Filmmaker David Fincher and novelist James Ellroy have teamed up for an untitled crime noir TV series for HBO set in 1950s Los Angeles, the same setting and time period of the author's hit novel L.A. Confidential.
David Fincher was at one time attached to direct the adaptation of James Ellroy's novel The Black Dahlia, before Brian De Palma took over the project. Instead of a feature adaptation, David Fincher wanted to make a sprawling five-hour mini-series that would have cost $80 million, with the filmmaker eyeing A-list stars such as Tom Cruise. That rendition never got off the ground, but now it seems that the director and writing are working together on this new project, although no plot details were given. It isn't known if this untitled series is based on one of James Ellroy's books, or if it will be an original concept.
After David Fincher's new film Gone Girl hits theaters next month, the filmmaker is reportedly devoting all of his attention to TV projects. He was once attached to make 20,000 Leagues Under the Sea: Captain Nemo for Disney, but even if the project does lock in Australian tax credits, the filmmaker still will not be involved.
Along with this James Ellroy project, David Fincher is also developing Utopia with Gone Girl author Gillian Flynn for HBO, which already has a series order in place. He is also still working on Mind Hunter, which the filmmaker has been developing for HBO since 2010 with Charlize Theron attached as a producer. The director still isn't giving up on Mind Hunter yet, and it may even land at Netflix instead of HBO.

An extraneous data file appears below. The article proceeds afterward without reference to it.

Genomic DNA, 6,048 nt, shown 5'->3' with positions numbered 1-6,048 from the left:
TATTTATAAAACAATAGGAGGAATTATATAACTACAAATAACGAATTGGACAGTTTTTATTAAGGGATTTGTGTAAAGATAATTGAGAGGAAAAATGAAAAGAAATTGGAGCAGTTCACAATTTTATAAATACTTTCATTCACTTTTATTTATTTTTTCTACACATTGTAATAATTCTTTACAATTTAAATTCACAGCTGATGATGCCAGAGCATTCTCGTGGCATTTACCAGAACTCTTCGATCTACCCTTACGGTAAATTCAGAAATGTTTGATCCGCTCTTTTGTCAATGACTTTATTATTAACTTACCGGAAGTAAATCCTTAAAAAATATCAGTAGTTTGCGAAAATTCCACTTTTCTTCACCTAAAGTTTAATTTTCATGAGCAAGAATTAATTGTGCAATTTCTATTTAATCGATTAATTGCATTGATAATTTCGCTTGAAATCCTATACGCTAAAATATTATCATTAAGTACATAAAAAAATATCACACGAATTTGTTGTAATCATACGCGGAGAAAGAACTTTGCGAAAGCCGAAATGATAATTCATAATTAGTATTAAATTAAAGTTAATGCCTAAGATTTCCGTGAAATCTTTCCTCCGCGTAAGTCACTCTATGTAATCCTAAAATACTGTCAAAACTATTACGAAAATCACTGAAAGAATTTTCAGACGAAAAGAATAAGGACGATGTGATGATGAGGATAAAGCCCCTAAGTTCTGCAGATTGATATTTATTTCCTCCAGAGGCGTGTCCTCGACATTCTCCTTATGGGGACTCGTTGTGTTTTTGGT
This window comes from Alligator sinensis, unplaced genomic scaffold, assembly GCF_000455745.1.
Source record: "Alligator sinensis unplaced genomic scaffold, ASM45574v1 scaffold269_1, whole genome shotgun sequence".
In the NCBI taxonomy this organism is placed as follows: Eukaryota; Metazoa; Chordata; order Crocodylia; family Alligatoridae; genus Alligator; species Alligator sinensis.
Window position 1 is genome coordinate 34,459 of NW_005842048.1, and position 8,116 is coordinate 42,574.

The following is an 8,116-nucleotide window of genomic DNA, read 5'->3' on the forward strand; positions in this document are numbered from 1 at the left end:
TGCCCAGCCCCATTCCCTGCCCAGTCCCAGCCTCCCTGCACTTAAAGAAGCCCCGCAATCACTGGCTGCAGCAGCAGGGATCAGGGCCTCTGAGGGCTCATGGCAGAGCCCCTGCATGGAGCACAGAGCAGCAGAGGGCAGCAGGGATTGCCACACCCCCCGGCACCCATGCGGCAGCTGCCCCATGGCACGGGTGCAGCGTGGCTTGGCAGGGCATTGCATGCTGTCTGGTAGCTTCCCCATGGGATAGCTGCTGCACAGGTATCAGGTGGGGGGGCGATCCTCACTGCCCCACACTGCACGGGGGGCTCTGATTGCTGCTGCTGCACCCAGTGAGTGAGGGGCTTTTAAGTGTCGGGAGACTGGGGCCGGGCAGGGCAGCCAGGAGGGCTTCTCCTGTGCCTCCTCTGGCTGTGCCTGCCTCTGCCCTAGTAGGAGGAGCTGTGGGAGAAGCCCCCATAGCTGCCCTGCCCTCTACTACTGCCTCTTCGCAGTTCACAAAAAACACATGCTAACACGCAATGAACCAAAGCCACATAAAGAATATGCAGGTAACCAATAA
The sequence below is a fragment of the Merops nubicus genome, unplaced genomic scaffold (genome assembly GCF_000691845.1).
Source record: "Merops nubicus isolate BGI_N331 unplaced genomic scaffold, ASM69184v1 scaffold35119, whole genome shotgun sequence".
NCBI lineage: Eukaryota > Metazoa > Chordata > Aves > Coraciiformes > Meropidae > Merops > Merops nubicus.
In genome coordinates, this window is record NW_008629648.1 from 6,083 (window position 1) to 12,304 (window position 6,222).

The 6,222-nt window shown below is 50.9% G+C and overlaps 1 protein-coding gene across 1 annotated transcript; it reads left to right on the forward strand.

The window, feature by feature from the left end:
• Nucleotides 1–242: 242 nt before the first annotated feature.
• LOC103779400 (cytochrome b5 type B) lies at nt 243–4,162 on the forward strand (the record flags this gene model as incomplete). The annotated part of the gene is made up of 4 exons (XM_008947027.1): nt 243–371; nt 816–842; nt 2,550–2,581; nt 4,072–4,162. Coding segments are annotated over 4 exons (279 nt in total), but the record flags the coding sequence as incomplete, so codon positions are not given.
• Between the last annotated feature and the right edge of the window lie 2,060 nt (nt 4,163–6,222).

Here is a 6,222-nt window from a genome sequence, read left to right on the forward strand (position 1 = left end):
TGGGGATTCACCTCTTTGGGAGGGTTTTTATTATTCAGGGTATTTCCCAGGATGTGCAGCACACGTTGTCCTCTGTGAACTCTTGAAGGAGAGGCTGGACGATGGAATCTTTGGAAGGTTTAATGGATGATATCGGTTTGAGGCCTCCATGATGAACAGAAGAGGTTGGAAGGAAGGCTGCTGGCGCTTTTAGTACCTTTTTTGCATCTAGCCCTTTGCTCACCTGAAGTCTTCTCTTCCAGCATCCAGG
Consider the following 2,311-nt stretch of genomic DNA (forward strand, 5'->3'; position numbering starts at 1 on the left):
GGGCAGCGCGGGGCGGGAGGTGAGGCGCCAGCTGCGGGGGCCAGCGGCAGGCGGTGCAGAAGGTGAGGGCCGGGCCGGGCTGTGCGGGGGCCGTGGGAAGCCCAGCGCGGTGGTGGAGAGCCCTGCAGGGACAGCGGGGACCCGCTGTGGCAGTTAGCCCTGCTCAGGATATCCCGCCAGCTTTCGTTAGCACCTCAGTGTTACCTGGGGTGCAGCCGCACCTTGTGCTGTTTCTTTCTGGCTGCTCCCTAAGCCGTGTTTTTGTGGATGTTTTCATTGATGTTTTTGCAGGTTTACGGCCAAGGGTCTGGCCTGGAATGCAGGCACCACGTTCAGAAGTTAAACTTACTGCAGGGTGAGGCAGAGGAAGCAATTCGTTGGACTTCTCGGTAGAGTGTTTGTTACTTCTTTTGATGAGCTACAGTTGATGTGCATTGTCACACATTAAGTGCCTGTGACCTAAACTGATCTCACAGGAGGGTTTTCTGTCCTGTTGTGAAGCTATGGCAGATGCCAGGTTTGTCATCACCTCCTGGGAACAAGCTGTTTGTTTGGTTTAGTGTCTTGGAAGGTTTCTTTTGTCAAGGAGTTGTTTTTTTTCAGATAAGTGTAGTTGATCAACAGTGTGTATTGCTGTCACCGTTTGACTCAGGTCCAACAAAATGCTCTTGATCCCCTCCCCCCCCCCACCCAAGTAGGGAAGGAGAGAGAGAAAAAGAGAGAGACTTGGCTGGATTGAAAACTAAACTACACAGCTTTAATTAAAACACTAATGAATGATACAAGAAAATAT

David Fincher is still an executive producer on Netflix's House of Cards, but he isn't directing any more episodes for the series and he isn't involved from a creative standpoint. This new report from IndieWire claims that David Fincher is more interested in television work because he believes it is the, "path of least resistance," as opposed to the movie studios. If any of these three projects get off the ground, David Fincher is said to be heavily involved in all of them, directing episodes and being a vital part of the storytelling process. The site also claims that working in television, which involves going, "long, wide and deep into characters and story" is the filmmaker's "new fascination."
Are you excited to see what kind of TV series David Fincher and novelist James Ellroy can come up with? Or would you rather have David Fincher stick to big screen work? Chime in with your thoughts below.